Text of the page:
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Beatles’ ‘Sgt. Pepper’ at 50: When Jesus Dropped by During ‘Fixing a Hole’ Sessions

Paul McCartney brought a strange guest to the studio in February 1967.

The Beatles Sgt. Pepper’s Lonely Hearts Club Band, which Rolling Stone named as the best album of all time, turns 50 on June 1st. In honour of the anniversary, and coinciding with a new deluxe reissue of Sgt. Pepper, we present a series of in-depth pieces – one for each of the album’s tracks, excluding the brief “Sgt. Pepper’s Lonely Hearts Club Band” reprise on Side Two – that explore the background of this revolutionary and beloved record. Today’s instalment tells the story of the time a man claiming to be Jesus Christ visited the studio during the recording of “Fixing a Hole.”

In August 1966, John Lennon faced a media firestorm in the U.S. after he uttered his infamous quote claiming that the Beatles were “more popular than Jesus.” So it’s not hard to imagine his amusement when, six months later, Christ himself seemed to accompany Paul McCartney into a recording session for Sgt. Pepper’s Lonely Hearts Club Band.

On the night in question, the band began work on “Fixing a Hole,” which, like many tracks on the album, would inspire a number of outlandish rumours. Perhaps the most persistent in the wake of the LP’s 1967 release was that the title referenced “fixing a hole” in the arm of a heroin addict. McCartney rebuffed the interpretation in a contemporary interview with illustrator Alan Aldridge. “If you’re a junky sitting in a room and fixing a hole then that’s what it will mean to you, but when I wrote it I meant if there’s a crack, or the room is uncolourful, then I’ll paint it.” He elaborated in the 1997 biography, Many Years From Now,written by friend Barry Miles. “At that time I didn’t associate it, really. I know a lot of heroin people thought that was what it meant because that’s exactly what you do, fix in a hole. It’s not my meaning at all. … Mending was my meaning. Wanting to be free enough to let my mind wander, let myself be artistic, let myself not sneer at avant-garde things. It was the idea of me being on my own now, able to do what I want.”

One less nefarious – and more literal – analysis of the song is that it was inspired by repairs McCartney made to his High Park farmhouse near Campbeltown on the west coast of Scotland, which he purchased in June 1966 as a property investment. Beatles confidant Tony Bramwell supports this account, and another colleague, Alistair Taylor, recalls the song’s composer decorating the drab brown wall of the cottage “in a colourful way” with fluorescent pens, but McCartney denies any connection to the rural hideaway. “It was much later that I ever got ’round to fixing the roof on the Scottish farm, I never did any of that ’til I met Linda,” he says in Many Years From Now. “People just make it up! They know I’ve got a farm, they know it has a roof, they know I might be given to handyman tendencies so it’s a very small leap for mankind to make up the rest of the story.”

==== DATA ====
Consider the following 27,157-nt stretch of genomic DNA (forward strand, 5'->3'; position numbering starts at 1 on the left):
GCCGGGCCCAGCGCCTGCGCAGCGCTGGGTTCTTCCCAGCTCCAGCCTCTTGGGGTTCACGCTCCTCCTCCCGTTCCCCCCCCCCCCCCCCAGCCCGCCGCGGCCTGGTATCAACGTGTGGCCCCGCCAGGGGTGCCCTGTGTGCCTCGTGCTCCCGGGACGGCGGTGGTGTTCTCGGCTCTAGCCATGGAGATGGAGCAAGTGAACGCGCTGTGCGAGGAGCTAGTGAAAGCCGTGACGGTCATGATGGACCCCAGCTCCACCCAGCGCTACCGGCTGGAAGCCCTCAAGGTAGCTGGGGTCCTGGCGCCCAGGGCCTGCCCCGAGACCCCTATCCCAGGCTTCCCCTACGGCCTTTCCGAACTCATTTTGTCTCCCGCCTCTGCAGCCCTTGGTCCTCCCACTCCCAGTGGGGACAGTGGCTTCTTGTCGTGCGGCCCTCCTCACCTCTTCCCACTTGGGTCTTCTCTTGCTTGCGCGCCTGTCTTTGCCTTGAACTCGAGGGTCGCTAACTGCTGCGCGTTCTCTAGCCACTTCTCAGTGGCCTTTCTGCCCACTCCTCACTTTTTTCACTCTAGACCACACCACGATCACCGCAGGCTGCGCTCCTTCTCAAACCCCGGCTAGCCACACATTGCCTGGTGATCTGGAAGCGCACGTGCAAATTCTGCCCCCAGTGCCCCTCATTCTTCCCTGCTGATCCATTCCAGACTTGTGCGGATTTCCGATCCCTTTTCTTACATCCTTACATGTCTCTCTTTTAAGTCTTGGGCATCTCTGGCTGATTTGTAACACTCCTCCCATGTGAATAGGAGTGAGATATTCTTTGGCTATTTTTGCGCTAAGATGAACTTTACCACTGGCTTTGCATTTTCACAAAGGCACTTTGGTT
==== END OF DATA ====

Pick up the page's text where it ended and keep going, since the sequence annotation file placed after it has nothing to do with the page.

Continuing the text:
Some of the lyrics take aim at overzealous followers who hounded the band for attention. “The ‘Silly people who run around, they worry me, and never ask why they don’t get in my door’ – these were the fans that constantly besieged my home, often camping outside on the pavement for days,” McCartney explained to Aldridge. “If only they knew that the best way to get in is not to do that, because, obviously, anyone who is going to be straight, a real friend and a real person, is going to get in.”

On February 9th, 1967, one such visitor made it past his door – and ironically into the session for the song – by using the novel approach of insisting he was the son of God. “A guy arrived at my front gate and I said, ‘Yes? Hello,’ because I always used to answer it to everyone. If they were boring I would say, ‘Sorry, no,’ and they generally went away,” he told Miles. “This guy said, ‘I’m Jesus Christ.’ I said, ‘Oop,’ slightly shocked. I said, ‘Well, you’d better come in then.’ I thought, ‘Well, it probably isn’t. But if he is, I’m not going to be the one to turn him away.’ So I gave him a cup of tea and we just chatted and I asked, ‘Why do you think you are Jesus?’ There were a lot of casualties about then. We used to get a lot of people who were maybe insecure or going through emotional breakdowns or whatever.”

The band was due to record that evening. Oddly, the session was not at their usual creative home at EMI Studios just a short walk away on Abbey Road. Instead it was at held at Regent’s Sound…” “I’m afraid the boys didn’t plan very much,” producer George Martin later remembered. “When they wanted to come into a studio they never said to me, ‘Keep the next two weeks free, because we’re sure we’re going to be needing a studio.’ They would ring me up at 10 in the morning and say, ‘We want to record tonight at 7 o’clock, OK?’ And I had to find a damned studio.” Instead, Martin had booked them into Regent Sound, marking the first time that the band had worked at any other English studio.

Perhaps wisely, McCartney decided to keep a close eye on the alleged saviour by taking him along. “I said, ‘I’ve got to go to a session but if you promise to be very quiet and just sit in a corner, you can come.’ So he did, he came to the session and he did sit very quietly and I never saw him after that. I introduced him to the guys. They said, ‘Who’s this?’ I said, ‘He’s Jesus Christ.’ We had a bit of a giggle over that. … But that was it. Last we ever saw of Jesus!”